Regular-article-logo Thursday, 08 June 2023

Clarity, not callisthenics

‘PM can’t let China use his words to claim vindication’

Sanjay K. Jha New Delhi Published 23.06.20, 04:55 AM
Manmohan Singh and Narendra Modi at an event in December 2016 to pay tribute to those who were killed by terrorists in the 2001 Parliament attack

Manmohan Singh and Narendra Modi at an event in December 2016 to pay tribute to those who were killed by terrorists in the 2001 Parliament attack (File picture)

Former Prime Minister Manmohan Singh on Monday cautioned Prime Minister Narendra Modi against making declarations that could be used by China to vindicate its position and asked the government not to be intimidated into a compromise on India’s territorial integrity.

“At this moment, we stand at historic crossroads. Our government’s decisions and actions will have serious bearings on how the future generations perceive us. Those who lead us bear the weight of a solemn duty. And in our democracy that responsibility rests with the office of the Prime Minister. The Prime Minister must always be mindful of the implications of his words and declarations on our nation’s security as also strategic and territorial interests,” Singh said in a statement released on Monday morning.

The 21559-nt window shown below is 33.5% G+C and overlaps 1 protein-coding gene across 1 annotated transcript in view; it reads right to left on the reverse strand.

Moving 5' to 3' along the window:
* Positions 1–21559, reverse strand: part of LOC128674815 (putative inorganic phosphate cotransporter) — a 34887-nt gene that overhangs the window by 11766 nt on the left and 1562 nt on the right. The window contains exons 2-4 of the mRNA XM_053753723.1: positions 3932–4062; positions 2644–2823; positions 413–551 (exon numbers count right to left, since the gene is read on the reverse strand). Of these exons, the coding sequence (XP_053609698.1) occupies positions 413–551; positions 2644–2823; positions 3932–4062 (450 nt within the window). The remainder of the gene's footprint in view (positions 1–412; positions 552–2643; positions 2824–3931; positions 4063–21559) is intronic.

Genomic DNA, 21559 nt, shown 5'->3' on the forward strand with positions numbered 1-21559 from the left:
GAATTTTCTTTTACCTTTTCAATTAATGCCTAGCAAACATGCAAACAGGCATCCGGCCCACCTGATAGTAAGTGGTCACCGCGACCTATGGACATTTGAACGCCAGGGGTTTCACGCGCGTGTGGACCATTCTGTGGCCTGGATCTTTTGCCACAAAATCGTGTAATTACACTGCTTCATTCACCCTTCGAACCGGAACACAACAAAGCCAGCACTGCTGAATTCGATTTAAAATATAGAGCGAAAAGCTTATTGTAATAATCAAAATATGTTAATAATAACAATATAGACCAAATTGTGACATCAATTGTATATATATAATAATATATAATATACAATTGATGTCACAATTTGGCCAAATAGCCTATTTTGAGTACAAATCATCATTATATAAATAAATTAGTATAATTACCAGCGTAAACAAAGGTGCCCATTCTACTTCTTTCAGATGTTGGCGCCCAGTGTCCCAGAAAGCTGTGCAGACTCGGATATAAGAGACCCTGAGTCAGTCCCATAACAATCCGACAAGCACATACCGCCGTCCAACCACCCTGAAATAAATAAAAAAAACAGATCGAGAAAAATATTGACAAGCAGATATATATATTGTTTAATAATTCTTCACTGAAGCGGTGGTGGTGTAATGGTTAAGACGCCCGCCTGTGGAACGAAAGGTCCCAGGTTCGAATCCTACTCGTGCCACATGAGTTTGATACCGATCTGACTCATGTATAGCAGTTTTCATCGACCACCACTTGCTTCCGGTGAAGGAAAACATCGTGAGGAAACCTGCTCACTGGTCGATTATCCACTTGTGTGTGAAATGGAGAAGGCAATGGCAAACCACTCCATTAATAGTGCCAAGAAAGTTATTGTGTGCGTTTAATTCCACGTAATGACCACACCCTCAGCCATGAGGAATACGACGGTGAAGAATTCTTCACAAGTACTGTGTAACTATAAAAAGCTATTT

In his own understated manner, Singh wielded the stiletto with finesse, saying: “We remind the government that disinformation is no substitute for diplomacy or decisive leadership. The truth cannot be suppressed by having pliant allies spout comforting but false statements.”

If the reference to “disinformation” amounted to an accusation of an attempted cover-up of the intrusion in eastern Ladakh, that to “decisive leadership” suggested a failure to stand up to Chinese pressure.

Singh’s statement stood out for its clarity at a time Modi and the Prime Minister’s Office have been tying themselves in knots after the Prime Minister’s speech at the all-party meeting on Friday and his misleading silence in the run-up to the bloodshed on the Line of Actual Control in spite of ample warning bells since early May.

At the all-party meeting, the Prime Minister had said: “Na wahan koi hamari seema mein ghus aaya hai, na hi koi ghusa hua hai, na hi hamari koi post kisi doosre ke kabje mein hai (Neither has anyone entered our border, nor is anyone there, nor any of our post has been taken by them).”

Soon after Modi’s speech on Friday night, the Chinese propaganda machine had gone on an overdrive, highlighting this particular statement and translating it into Mandarin to claim vindication of Beijing’s insistence that its troops did not intrude into Indian territory.

Within India, there was a backlash with several military veterans expressing dismay.

The damage was so deep that the Prime Minister’s Office felt compelled to issue a convoluted clarification next day — after claiming that a “mischievous interpretation” was given to Modi’s statement — that “the Prime Minister’s observations that there was no Chinese presence on our side of the LAC pertained to the situation as a consequence of the bravery of our armed forces”.